In the current situation of polarization in the Middle East, it is easy to lose sight of the fact that a long tradition of dialogue and openness toward the "Other" exists in many strands of Jewish thought. Himself or herself the quintessential Other in a world in which she or he has existed dispersed, in exile, as a minority, the Jew has consistently envisioned the self in relation to surrounding societies. Esther Benbassa and Jean-Christophe Attias show that alterity is a useful and morally compelling notion with which to structure Judaism's historically specific and politically charged encounters with deity, femininity, the Christian West, and the Muslim East.
In Benbassa and Attias's view, the Other may be rejected, but it is also a mirror, both reminding the Jew of ethical duties and constituting a source of temptation and danger. Sometimes, the authors find, the Other is the enemy. They note that it is with the enemy that peace is made, peace with the Other and peace with the self. The Jew and the Other, which is an extended commentary on a dozen Biblical verses and which follows the five books of the Pentateuch, offers the history of that encounter as an inextricable part of the Jewish condition and is itself a meditation on this encounter.
|Publisher:||Cornell University Press|
|Product dimensions:||4.50(w) x 7.50(h) x 0.40(d)|
|Age Range:||18 Years|
About the Author
Esther Benbassa is Professor of Modern Jewish History at the Ecole Pratique des Hautes Etudes, Sorbonne, and Director of the Alberto Benveniste Center for Sephardic Studies and Culture. Among her books translated into English are Haim Nahum: A Sephardic Chief Rabbi in Politics and The Jews of France: A History from Antiquity to the Present. Jean-Christophe Attias is Professor of the History of Rabbinic Culture at the Ecole Pratique des Hautes Etudes, Sorbonne. He is the author of Le Commentaire biblique. Mordekhai Komtino ou l'hermeneutique du dialogue and of Isaac Abravanel, la memoire et l'esperance. Benbassa and Attias have also coauthored Israel, the Impossible Land and The Jews and Their Future: A Conversation on Jewish Identities, both recently published in English translation. G. M. Goshgarian is the translator of several books from Cornell, including Three Women in Dark Times: Edith Stein, Hannah Arendt, and Simone Weil by Sylvie Courtine-Denamy.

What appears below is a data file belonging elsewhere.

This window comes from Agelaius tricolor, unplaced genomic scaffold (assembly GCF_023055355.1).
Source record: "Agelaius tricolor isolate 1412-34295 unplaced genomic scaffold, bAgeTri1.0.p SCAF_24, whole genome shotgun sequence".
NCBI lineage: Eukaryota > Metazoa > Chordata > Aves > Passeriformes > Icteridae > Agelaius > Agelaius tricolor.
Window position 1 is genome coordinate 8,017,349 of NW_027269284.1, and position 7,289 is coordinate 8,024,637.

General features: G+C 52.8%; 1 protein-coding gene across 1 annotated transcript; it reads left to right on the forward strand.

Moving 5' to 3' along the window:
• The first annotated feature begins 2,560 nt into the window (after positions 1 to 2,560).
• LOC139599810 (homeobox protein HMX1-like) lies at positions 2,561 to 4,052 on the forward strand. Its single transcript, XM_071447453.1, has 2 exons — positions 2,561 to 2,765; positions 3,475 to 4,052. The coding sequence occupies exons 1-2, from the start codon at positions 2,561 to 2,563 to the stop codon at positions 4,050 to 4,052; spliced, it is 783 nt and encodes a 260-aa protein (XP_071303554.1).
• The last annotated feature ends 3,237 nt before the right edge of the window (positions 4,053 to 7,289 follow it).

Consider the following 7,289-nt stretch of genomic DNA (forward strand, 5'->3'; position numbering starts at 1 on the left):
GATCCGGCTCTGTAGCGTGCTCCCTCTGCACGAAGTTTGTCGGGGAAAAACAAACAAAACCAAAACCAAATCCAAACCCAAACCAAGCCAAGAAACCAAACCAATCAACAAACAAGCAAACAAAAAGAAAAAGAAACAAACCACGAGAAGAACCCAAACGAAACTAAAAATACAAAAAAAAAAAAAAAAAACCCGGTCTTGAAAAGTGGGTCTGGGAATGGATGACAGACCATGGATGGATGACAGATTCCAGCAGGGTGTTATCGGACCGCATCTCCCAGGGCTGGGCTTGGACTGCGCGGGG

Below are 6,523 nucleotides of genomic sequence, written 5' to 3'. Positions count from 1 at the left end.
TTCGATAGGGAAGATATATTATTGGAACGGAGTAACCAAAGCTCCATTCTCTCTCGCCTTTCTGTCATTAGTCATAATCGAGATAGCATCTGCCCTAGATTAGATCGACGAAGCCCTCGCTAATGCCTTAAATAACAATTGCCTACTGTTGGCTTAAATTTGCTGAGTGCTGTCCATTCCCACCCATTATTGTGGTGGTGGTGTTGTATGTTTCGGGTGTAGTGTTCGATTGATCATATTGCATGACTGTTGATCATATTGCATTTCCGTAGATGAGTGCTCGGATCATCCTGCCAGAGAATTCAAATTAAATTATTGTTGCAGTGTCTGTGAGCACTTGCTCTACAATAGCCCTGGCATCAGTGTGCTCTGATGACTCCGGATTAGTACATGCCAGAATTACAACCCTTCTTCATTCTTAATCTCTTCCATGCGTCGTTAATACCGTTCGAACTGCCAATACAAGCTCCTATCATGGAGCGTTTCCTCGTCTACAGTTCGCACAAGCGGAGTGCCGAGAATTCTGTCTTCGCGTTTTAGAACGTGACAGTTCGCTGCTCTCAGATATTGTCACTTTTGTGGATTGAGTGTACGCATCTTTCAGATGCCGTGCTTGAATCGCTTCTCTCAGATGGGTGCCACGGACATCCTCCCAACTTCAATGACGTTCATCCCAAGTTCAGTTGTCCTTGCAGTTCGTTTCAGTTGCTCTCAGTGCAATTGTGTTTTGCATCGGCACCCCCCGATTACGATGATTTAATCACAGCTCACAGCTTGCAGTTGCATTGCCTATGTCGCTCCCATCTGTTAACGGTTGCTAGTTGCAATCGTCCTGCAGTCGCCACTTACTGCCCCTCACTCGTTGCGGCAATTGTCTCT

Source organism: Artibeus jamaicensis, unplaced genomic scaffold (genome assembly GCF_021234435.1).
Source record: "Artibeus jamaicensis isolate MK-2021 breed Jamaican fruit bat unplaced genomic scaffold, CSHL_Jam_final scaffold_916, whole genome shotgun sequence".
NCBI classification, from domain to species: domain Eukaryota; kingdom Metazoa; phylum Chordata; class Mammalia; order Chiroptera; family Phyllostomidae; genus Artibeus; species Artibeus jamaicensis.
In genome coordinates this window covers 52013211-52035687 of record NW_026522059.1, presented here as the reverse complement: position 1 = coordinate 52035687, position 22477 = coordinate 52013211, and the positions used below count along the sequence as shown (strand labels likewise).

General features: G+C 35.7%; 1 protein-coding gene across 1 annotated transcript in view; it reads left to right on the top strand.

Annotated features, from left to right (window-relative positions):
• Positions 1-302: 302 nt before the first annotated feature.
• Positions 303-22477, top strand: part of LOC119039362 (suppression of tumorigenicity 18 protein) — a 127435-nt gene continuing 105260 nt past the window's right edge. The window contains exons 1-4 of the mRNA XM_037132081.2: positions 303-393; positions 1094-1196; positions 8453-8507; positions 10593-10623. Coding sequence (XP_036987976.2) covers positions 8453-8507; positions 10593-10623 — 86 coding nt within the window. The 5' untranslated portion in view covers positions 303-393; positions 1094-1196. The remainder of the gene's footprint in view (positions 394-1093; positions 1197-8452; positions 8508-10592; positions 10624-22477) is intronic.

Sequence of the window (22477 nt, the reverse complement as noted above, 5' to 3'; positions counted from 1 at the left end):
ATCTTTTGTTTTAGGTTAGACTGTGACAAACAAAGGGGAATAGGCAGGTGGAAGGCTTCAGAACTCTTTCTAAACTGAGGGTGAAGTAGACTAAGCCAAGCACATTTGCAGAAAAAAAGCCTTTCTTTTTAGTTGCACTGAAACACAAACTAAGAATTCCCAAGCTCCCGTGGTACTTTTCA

What People are Saying About This
"This is a rich summation of the resources and challenges of Jewish identity and difference at the turn of the third Christian millennium. Committed, lucid, critical, and informed, it exemplifies a vibrantly human science of Jewishness."